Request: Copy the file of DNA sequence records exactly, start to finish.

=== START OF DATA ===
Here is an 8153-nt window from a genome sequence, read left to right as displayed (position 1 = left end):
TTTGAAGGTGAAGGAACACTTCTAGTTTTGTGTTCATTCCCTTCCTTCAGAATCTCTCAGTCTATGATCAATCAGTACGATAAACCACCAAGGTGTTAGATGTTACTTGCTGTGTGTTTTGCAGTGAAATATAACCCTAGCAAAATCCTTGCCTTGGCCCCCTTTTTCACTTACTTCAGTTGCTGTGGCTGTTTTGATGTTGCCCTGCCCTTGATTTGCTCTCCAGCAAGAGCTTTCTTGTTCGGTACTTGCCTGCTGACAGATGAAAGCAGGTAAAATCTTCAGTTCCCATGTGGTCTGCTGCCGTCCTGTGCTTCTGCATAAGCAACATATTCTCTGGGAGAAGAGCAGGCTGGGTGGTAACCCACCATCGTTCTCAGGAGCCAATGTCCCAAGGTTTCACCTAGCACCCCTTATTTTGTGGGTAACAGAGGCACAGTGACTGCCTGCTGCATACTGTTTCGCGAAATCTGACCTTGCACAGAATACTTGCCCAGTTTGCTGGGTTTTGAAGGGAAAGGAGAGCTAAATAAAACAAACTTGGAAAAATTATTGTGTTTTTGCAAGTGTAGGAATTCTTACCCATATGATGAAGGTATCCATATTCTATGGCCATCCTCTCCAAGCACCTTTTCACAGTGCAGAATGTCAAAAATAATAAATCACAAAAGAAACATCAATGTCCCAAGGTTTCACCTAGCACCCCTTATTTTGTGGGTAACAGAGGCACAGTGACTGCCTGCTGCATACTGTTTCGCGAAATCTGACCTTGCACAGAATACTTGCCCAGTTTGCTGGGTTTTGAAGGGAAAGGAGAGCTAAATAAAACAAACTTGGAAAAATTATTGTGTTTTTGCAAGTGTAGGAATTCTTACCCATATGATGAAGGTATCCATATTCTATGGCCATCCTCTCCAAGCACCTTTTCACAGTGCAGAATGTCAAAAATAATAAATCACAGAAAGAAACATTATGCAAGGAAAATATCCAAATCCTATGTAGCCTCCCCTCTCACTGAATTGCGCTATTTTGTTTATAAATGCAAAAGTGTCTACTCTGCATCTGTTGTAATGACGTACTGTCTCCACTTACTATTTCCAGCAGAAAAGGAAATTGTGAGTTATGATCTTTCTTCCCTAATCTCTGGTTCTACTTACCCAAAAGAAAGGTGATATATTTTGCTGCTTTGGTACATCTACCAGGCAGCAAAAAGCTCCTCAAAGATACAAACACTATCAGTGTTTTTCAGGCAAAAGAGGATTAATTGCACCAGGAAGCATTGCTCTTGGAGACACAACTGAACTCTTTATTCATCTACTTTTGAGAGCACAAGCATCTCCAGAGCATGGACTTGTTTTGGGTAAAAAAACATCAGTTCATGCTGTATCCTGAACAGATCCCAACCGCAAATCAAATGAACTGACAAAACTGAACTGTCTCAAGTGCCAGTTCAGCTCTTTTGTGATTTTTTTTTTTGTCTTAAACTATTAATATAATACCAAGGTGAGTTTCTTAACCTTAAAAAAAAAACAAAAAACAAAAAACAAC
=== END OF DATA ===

Here is an 8153-nt window from a genome sequence, read left to right as displayed (position 1 = left end):
TTTGAAGGTGAAGGAACACTTCTAGTTTTGTGTTCATTCCCTTCCTTCAGAATCTCTCAGTCTATGATCAATCAGTACGATAAACCACCAAGGTGTTAGATGTTACTTGCTGTGTGTTTTGCAGTGAAATATAACCCTAGCAAAATCCTTGCCTTGGCCCCCTTTTTCACTTACTTCAGTTGCTGTGGCTGTTTTGATGTTGCCCTGCCCTTGATTTGCTCTCCAGCAAGAGCTTTCTTGTTCGGTACTTGCCTGCTGACAGATGAAAGCAGGTAAAATCTTCAGTTCCCATGTGGTCTGCTGCCGTCCTGTGCTTCTGCATAAGCAACATATTCTCTGGGAGAAGAGCAGGCTGGGTGGTAACCCACCATCGTTCTCAGGAGCCAATGTCCCAAGGTTTCACCTAGCACCCCTTATTTTGTGGGTAACAGAGGCACAGTGACTGCCTGCTGCATACTGTTTCGCGAAATCTGACCTTGCACAGAATACTTGCCCAGTTTGCTGGGTTTTGAAGGGAAAGGAGAGCTAAATAAAACAAACTTGGAAAAATTATTGTGTTTTTGCAAGTGTAGGAATTCTTACCCATATGATGAAGGTATCCATATTCTATGGCCATCCTCTCCAAGCACCTTTTCACAGTGCAGAATGTCAAAAATAATAAATCACAAAAGAAACATCAATGTCCCAAGGTTTCACCTAGCACCCCTTATTTTGTGGGTAACAGAGGCACAGTGACTGCCTGCTGCATACTGTTTCGCGAAATCTGACCTTGCACAGAATACTTGCCCAGTTTGCTGGGTTTTGAAGGGAAAGGAGAGCTAAATAAAACAAACTTGGAAAAATTATTGTGTTTTTGCAAGTGTAGGAATTCTTACCCATATGATGAAGGTATCCATATTCTATGGCCATCCTCTCCAAGCACCTTTTCACAGTGCAGAATGTCAAAAATAATAAATCACAGAAAGAAACATTATGCAAGGAAAATATCCAAATCCTATGTAGCCTCCCCTCTCACTGAATTGCGCTATTTTGTTTATAAATGCAAAAGTGTCTACTCTGCATCTGTTGTAATGACGTACTGTCTCCACTTACTATTTCCAGCAGAAAAGGAAATTGTGAGTTATGATCTTTCTTCCCTAATCTCTGGTTCTACTTACCCAAAAGAAAGGTGATATATTTTGCTGCTTTGGTACATCTACCAGGCAGCAAAAAGCTCCTCAAAGATACAAACACTATCAGTGTTTTTCAGGCAAAAGAGGATTAATTGCACCAGGAAGCATTGCTCTTGGAGACACAACTGAACTCTTTATTCATCTACTTTTGAGAGCACAAGCATCTCCAGAGCATGGACTTGTTTTGGGTAAAAAAACATCAGTTCATGCTGTATCCTGAACAGATCCCAACCGCAAATCAAATGAACTGACAAAACTGAACTGTCTCAAGTGCCAGTTCAGCTCTTTTGTGATTTTTTTTTTTGTCTTAAACTATTAATATAATACCAAGGTGAGTTTCTTAACCTTAAAAAAAAAACAAAAAACAAAAAACAAC